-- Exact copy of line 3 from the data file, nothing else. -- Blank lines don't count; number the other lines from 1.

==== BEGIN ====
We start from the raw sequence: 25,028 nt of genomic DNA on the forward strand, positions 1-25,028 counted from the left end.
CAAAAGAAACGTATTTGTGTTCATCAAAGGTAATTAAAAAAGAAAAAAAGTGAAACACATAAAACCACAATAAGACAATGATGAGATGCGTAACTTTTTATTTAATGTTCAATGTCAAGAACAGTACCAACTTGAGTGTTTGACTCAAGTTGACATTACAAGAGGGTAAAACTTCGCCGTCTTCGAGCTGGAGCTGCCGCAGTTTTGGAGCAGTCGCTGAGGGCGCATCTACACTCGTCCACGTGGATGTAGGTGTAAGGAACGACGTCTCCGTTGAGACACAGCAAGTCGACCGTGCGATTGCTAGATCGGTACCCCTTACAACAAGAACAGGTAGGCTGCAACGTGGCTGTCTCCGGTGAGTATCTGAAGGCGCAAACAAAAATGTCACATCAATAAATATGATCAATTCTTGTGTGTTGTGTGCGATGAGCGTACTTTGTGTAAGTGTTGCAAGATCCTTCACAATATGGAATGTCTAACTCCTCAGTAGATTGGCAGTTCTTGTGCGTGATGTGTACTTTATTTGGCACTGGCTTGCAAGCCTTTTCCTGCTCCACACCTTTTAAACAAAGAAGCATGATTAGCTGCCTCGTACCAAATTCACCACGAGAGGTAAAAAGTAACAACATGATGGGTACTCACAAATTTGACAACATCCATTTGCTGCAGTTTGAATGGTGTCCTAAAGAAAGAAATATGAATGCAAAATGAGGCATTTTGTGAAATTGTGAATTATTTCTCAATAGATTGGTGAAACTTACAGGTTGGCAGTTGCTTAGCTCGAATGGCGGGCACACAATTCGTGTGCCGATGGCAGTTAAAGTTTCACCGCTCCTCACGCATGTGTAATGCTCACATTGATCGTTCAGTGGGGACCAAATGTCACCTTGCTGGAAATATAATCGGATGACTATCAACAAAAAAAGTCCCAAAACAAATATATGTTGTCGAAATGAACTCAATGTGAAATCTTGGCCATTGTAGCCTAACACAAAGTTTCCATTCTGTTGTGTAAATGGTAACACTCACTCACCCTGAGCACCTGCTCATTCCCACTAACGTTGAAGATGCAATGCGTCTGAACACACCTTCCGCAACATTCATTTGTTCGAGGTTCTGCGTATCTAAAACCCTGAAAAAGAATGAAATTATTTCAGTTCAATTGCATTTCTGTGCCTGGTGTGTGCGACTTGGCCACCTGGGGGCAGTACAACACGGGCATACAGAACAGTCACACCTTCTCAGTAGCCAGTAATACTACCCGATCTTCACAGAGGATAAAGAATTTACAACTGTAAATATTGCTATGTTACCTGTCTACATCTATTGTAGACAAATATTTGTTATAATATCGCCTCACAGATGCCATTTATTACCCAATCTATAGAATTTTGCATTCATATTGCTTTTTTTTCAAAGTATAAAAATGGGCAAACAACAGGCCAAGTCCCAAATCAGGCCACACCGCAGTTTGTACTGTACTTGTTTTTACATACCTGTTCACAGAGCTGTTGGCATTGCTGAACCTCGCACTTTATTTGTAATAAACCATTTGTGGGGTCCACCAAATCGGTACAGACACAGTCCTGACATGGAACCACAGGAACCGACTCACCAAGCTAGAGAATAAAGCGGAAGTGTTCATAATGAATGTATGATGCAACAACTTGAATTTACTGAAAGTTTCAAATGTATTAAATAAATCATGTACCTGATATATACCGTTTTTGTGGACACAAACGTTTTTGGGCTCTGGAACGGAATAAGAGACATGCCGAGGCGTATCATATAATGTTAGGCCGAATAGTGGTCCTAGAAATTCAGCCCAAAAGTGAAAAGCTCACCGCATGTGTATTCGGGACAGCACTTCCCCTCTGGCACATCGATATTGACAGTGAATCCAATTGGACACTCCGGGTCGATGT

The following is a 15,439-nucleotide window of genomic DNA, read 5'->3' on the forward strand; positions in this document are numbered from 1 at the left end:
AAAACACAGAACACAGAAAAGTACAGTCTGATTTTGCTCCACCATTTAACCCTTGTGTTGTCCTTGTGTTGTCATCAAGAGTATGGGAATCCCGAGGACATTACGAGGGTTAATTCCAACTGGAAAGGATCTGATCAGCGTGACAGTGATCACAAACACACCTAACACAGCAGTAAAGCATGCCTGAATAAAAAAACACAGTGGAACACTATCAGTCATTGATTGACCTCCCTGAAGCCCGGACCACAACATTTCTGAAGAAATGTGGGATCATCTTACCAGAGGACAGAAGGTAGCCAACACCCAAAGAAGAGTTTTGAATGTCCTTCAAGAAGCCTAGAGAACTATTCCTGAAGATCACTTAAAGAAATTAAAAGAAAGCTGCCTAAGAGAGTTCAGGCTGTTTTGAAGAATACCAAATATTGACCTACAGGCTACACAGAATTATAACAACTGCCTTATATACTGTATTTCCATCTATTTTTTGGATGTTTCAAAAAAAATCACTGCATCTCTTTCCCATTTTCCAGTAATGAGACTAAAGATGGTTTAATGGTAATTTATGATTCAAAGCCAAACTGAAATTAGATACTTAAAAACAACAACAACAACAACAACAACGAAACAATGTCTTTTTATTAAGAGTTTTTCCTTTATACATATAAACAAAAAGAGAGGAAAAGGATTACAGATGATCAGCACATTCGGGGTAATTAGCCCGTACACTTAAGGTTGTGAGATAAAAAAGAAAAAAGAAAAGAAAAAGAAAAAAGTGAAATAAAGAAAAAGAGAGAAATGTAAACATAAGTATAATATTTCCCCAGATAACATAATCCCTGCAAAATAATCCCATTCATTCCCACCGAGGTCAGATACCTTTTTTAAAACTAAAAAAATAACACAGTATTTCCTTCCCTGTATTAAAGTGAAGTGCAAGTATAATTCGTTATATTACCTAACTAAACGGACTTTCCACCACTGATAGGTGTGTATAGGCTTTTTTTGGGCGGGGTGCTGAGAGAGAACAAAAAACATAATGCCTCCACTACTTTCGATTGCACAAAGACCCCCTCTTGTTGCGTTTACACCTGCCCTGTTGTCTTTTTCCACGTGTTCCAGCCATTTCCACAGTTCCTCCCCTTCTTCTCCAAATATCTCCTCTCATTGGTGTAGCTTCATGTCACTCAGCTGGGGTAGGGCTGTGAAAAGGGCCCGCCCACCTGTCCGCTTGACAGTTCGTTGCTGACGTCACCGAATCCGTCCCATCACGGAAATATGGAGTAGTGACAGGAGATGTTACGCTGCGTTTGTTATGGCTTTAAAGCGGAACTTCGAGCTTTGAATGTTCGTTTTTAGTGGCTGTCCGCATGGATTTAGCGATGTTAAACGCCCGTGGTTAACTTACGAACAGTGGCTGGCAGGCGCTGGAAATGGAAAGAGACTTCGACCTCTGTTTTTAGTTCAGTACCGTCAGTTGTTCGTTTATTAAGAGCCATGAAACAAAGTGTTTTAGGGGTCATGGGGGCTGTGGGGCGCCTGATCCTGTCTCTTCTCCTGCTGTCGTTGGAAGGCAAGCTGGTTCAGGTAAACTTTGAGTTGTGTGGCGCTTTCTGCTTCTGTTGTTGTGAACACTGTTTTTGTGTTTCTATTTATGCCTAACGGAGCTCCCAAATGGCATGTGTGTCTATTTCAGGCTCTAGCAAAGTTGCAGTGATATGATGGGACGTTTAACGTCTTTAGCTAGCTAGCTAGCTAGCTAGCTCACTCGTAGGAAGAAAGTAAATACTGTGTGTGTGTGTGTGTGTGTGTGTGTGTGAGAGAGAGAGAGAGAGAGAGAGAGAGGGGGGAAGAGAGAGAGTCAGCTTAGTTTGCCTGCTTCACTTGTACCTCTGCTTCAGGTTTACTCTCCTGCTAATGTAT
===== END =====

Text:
The following is a 15,439-nucleotide window of genomic DNA, read 5'->3' on the forward strand; positions in this document are numbered from 1 at the left end: